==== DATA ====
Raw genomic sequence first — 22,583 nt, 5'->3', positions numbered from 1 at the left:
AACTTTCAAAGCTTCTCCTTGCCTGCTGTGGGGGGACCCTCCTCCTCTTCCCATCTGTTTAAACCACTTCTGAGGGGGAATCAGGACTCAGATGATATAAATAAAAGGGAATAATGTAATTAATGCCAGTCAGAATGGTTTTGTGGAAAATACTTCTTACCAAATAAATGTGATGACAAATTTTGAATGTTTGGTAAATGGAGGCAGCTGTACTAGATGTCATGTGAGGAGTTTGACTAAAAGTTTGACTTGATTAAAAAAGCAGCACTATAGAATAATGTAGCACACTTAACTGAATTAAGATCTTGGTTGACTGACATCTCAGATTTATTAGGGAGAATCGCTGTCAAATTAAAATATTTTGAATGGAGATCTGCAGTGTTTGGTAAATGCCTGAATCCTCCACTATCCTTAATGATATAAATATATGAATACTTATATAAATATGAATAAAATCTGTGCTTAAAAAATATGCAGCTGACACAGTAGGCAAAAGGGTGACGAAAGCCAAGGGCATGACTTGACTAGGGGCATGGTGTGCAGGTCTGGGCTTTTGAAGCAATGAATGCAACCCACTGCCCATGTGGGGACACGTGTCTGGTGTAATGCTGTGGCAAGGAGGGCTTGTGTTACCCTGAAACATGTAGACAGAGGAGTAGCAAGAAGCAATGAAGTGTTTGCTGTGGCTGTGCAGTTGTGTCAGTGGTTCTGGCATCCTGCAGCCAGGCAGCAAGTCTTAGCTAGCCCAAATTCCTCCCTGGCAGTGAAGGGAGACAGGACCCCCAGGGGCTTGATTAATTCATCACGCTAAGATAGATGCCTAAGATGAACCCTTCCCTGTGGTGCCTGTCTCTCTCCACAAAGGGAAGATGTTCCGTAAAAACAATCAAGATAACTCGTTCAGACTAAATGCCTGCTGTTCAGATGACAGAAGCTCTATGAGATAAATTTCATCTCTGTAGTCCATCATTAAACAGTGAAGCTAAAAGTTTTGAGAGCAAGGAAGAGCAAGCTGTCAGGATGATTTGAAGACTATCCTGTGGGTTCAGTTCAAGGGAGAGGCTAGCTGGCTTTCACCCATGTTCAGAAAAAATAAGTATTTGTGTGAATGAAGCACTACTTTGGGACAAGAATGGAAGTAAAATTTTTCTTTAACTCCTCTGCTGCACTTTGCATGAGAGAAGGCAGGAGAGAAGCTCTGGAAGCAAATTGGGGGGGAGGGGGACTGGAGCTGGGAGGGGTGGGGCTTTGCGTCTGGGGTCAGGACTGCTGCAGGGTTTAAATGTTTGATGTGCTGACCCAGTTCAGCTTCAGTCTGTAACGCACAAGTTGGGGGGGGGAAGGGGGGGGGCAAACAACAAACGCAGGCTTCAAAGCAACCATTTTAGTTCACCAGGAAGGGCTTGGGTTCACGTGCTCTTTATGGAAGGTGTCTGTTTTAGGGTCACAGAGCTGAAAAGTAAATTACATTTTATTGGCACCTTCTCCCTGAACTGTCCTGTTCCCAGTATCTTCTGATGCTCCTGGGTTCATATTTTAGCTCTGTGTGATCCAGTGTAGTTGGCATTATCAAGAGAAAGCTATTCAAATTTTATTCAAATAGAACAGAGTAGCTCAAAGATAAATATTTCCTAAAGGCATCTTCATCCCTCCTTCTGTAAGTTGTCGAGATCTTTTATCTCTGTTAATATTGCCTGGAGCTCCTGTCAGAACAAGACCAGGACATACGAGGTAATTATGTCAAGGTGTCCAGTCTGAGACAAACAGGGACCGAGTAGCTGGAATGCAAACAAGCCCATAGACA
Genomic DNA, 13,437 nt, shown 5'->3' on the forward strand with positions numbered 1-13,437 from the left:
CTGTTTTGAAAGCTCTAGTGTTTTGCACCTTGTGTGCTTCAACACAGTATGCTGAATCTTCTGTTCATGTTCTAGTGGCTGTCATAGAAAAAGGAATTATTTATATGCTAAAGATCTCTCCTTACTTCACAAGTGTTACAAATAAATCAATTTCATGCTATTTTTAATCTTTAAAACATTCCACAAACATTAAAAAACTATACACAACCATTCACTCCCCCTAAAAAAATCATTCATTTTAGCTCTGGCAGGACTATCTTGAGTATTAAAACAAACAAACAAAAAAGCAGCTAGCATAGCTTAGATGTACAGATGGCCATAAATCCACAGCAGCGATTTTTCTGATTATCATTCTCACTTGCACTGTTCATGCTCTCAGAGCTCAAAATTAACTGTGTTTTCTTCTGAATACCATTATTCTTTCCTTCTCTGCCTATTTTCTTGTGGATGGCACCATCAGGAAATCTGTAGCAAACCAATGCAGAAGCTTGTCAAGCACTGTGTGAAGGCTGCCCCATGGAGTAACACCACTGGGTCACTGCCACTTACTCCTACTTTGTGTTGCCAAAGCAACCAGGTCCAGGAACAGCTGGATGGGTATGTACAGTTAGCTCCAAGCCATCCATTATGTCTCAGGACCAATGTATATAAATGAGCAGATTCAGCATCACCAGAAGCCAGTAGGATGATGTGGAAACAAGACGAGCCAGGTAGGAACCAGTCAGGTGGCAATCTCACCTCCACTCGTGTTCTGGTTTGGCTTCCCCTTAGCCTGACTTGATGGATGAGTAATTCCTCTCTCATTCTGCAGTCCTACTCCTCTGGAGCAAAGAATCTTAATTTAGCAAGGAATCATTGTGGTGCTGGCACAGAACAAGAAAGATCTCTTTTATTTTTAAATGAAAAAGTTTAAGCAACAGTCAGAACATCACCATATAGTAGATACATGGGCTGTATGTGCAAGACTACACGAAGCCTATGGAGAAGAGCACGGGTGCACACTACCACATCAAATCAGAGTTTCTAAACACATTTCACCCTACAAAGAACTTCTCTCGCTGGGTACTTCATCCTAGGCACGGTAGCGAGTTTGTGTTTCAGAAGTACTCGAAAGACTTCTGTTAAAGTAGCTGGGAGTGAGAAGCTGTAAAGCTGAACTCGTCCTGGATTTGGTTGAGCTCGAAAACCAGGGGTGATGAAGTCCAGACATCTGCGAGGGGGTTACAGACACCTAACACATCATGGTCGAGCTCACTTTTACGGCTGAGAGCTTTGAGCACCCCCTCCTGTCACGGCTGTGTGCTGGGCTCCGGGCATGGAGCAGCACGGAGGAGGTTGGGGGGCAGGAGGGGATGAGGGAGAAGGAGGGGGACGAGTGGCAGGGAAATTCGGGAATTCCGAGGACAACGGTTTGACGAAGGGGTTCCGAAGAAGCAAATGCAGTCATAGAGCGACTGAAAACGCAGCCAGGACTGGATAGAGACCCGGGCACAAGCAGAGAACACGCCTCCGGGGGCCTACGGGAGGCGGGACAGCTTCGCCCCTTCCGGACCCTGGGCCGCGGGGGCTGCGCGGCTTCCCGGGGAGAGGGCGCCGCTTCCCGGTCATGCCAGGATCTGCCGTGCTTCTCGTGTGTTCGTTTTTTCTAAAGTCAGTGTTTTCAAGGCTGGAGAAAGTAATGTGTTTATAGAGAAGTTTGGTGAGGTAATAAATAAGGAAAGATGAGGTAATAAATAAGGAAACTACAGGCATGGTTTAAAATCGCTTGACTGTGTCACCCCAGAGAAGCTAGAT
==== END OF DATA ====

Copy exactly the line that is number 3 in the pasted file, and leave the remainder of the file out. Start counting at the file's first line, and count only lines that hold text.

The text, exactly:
Genomic DNA, 13,437 nt, shown 5'->3' on the forward strand with positions numbered 1-13,437 from the left: